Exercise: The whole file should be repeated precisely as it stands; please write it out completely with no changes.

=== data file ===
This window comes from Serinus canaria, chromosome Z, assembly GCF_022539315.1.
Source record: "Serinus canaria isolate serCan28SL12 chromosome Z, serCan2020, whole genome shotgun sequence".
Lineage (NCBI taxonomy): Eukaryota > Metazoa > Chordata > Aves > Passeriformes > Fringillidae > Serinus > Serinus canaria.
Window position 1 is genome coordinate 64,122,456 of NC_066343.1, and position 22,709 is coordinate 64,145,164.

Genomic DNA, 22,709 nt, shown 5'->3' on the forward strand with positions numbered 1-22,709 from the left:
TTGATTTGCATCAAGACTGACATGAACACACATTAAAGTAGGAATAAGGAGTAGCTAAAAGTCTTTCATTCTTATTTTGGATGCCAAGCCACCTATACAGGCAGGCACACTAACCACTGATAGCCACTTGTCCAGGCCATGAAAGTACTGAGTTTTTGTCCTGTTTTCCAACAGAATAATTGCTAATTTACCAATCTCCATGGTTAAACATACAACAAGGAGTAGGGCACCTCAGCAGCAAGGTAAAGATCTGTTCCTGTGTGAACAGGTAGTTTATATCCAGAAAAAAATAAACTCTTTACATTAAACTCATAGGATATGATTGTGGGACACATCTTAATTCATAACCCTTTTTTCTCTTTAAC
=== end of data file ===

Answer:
This window comes from Serinus canaria, chromosome Z, assembly GCF_022539315.1.
Source record: "Serinus canaria isolate serCan28SL12 chromosome Z, serCan2020, whole genome shotgun sequence".
Lineage (NCBI taxonomy): Eukaryota > Metazoa > Chordata > Aves > Passeriformes > Fringillidae > Serinus > Serinus canaria.
Window position 1 is genome coordinate 64,122,456 of NC_066343.1, and position 22,709 is coordinate 64,145,164.

Genomic DNA, 22,709 nt, shown 5'->3' on the forward strand with positions numbered 1-22,709 from the left:
TTGATTTGCATCAAGACTGACATGAACACACATTAAAGTAGGAATAAGGAGTAGCTAAAAGTCTTTCATTCTTATTTTGGATGCCAAGCCACCTATACAGGCAGGCACACTAACCACTGATAGCCACTTGTCCAGGCCATGAAAGTACTGAGTTTTTGTCCTGTTTTCCAACAGAATAATTGCTAATTTACCAATCTCCATGGTTAAACATACAACAAGGAGTAGGGCACCTCAGCAGCAAGGTAAAGATCTGTTCCTGTGTGAACAGGTAGTTTATATCCAGAAAAAAATAAACTCTTTACATTAAACTCATAGGATATGATTGTGGGACACATCTTAATTCATAACCCTTTTTTCTCTTTAAC